“Castles are full of adventure!  You can almost hear the clanking of knights in silver armor, the rustle of a princess in a long, satiny gown, or the singing of a wandering bard and the music of his lute. Winding staircases lead to towers and rooms with gold and velvet furnishings–or dungeons!  Where will they lead you?”

I use this book on its own without a teacher’s guide.

Middle School

BJU Press Writing and Grammar. Again, a straightforward, complete program for composition and grammar. The student text is all-inclusive–instructions, handbook, and work text all-in-one.  A teacher’s guide is available but not necessary unless you need more help with the grammar.

Wordly Wise vocabulary. A bargain at around $10, these books teach vocabulary and reading comprehension skills in short bites. Book 8 includes words such as dissension, irrepressible, pestilence, vehement, and wrest. You can look at the word lists in the back of each book to determine which level would best work with your student, or just use the level that corresponds with their grade. We simply move on to the next book once one is completed, so my 7th grader is using Book 8. These books include the definitions and pronunciations of the words in the word lists, so no dictionary-looking-up is required.

Additional resources we like are Writers INC, A Student Handbook for Writing and Learning, The Scribner Handbook for Writers, American Dictionary of the English Language–Noah Webster 1858 Facsimile Edition, and Compact Oxford Thesaurus.

I also recommend the NaNoWriMo site for kids who love to write. My son has written both a novel and a screenplay through their novel writing month and script writing month, and their sites have tons of resources for educators.

What do you do for language arts in your homeschool?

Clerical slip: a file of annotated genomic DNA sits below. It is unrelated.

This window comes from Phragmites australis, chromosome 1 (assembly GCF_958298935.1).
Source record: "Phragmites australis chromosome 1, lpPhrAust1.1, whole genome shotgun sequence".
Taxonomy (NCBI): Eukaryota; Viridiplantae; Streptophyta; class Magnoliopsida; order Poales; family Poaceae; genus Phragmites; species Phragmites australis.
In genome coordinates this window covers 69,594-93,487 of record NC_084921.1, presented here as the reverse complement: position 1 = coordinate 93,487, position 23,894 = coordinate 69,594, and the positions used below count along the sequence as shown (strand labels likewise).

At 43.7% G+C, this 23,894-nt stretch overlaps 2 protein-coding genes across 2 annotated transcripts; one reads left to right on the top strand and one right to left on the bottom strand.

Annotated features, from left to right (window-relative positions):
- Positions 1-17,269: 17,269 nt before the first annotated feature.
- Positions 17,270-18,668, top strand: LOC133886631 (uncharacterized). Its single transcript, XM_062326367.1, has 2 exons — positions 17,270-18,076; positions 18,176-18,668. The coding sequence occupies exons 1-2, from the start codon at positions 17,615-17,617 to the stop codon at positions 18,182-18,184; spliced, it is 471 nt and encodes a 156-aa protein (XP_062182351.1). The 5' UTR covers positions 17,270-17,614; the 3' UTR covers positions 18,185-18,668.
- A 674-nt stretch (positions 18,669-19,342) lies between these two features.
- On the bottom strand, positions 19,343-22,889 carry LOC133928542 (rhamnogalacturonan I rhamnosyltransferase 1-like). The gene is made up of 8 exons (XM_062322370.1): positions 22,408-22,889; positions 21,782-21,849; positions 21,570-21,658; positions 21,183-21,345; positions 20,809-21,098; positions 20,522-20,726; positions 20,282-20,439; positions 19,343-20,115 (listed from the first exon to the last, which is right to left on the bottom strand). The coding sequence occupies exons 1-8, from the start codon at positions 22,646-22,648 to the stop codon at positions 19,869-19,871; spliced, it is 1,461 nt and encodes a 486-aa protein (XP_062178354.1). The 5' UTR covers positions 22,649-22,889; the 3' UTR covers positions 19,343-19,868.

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Comments (3)

  1. Rachel E.

    I used Wordly Wise a few times with my children. I was disappointed to find one or two lessons with a story about evolution or the earth’s history being millions of years old. Clearly this curriculum was not created by Bible believers, but it was a good buy and taught vocabulary well.

  2. learning table

    I usually skip these selections, but sometimes we use them as a way to discuss what some people believe and how, in the context of a young-earth (and even old-earth,) creationist belief, these evolutionist views are faulty. Answers in Genesis’ website has great articles and materials for educators, parents, and kids which delve into this topic more thoroughly, and we are using Apologia Science, which also handles this topic well. Because the topic is such a prevalent part of our world, I want my kids to be knowledgeable and informed about both views so they will be able to use discernment in the “real” world.

  3. Julie

    We use a lot of the same curriculum. Love FLL and ETC and I’ve been considering Wordly Wise for an extra boost this year. I saw they have free online games to play too…we’ll be checking it out.